In a sense, Jones is an even more distinctive stylist than any Hollywood feature director; you can quickly identify his work from just a single frame, the same way you can immediately distinguish between comic strips by George Harriman and Al Capp. Jones's earliest directorial efforts, particularly those starring the talkative, rather phlegmatic mouse named "Sniffles," show an ability to create a naturalistic, believable character—but little else. By World War II, however, Jones was in step with the rest of the studio in placing his characters in situations that were fast and funny.
Like Duke Ellington and Frank Sinatra, Jones was a visionary who brought a touch of the avant-garde to the mainstream—he encouraged his animators and designers to push the limits of the animated medium and do things that had never been done before, with faster, razor-sharp timing and a bolder, more innovative look. He was miraculously subtle: "Cartoon" implies the broadest possible action and situations, but Jones's work was all about the tiniest of nuances. It isn't just that Wile E. Coyote falls off a cliff in his Acme-aided efforts to catch the Road Runner—it's the tiny, almost unnoticeable puff of smoke that appears at the bottom of the canyon that seals the deal.
Throughout the 1950s, Jones turned out classics with astonishing regularity, making the now-established Looney Tunes formulas work better than anyone else could by continually turning them on their head: "One Froggy Evening" (1955) pivots around a frog who miraculously sings and dances; "What's Opera, Doc?" (1957) overlays two sets of myths on top of each other: the pantheon of Norse-Germanic deities (as codified by Richard Wagner in his "Ring" cycle) and the equally well-known and oft-told rabbit-hunting framework (as codified by Tex Avery in the 1940 "A Wild Hare"). Thus Elmer in a viking helmet chases Bugs, who is disguised in drag as Wagner's metal-bosomed Valkyrie Brünnhilde. When Elmer finally "kills the wabbit," he is overcome with remorse and begins toting the lifeless carcass to Valhalla in a climax of "wabbiterdamewung."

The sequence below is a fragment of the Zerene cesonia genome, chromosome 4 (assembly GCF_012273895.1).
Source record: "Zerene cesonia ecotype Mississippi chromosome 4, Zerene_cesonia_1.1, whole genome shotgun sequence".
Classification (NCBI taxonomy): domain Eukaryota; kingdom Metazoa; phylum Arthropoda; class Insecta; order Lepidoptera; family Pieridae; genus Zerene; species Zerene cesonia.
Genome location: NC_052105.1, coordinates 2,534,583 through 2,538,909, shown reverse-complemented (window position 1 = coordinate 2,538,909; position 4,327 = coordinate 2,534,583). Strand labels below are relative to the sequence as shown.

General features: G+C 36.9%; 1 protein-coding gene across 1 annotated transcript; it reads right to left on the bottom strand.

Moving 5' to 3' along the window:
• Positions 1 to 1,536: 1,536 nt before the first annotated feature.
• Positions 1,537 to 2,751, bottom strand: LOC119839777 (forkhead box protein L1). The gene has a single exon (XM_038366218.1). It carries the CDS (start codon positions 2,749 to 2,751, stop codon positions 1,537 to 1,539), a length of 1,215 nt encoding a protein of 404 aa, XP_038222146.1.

(Oddly, "Duck Amuck," "One Froggy Evening" and "What's Opera, Doc?" aren't among Jones's Oscar-winning efforts.)
It was, indeed, a twilight of the gods in the Hollywood studio system as the regime—for both live and animated film—was already being dismantled. Yet Jones went on to do some of his best work in the years that followed, including the two best adaptations of Dr. Seuss stories: "How the Grinch Stole Christmas" (1966) and "Horton Hears a Who" (1970). He lived to be an elder statesman, with a broad range of stylistic descendants not only in animation (the climactic scene in "Monsters, Inc." is an homage to Jones's 1952 "Feed the Kitty"), but live-action feature films, television, theater and even music. Jones said over and over—to me and anyone else who ever knew him—that his characters embodied different aspects of himself: Bugs was the suave, cool customer he aspired to be, but Daffy more accurately embodied his real-life frustrations while the Coyote represented his perceived ineptitude with tools. In laying out his own foibles for the whole world to laugh at, Jones touched us in a way that other directors could only dream about.
Mr. Friedwald writes the weekly Jazz Scene column for the Journal.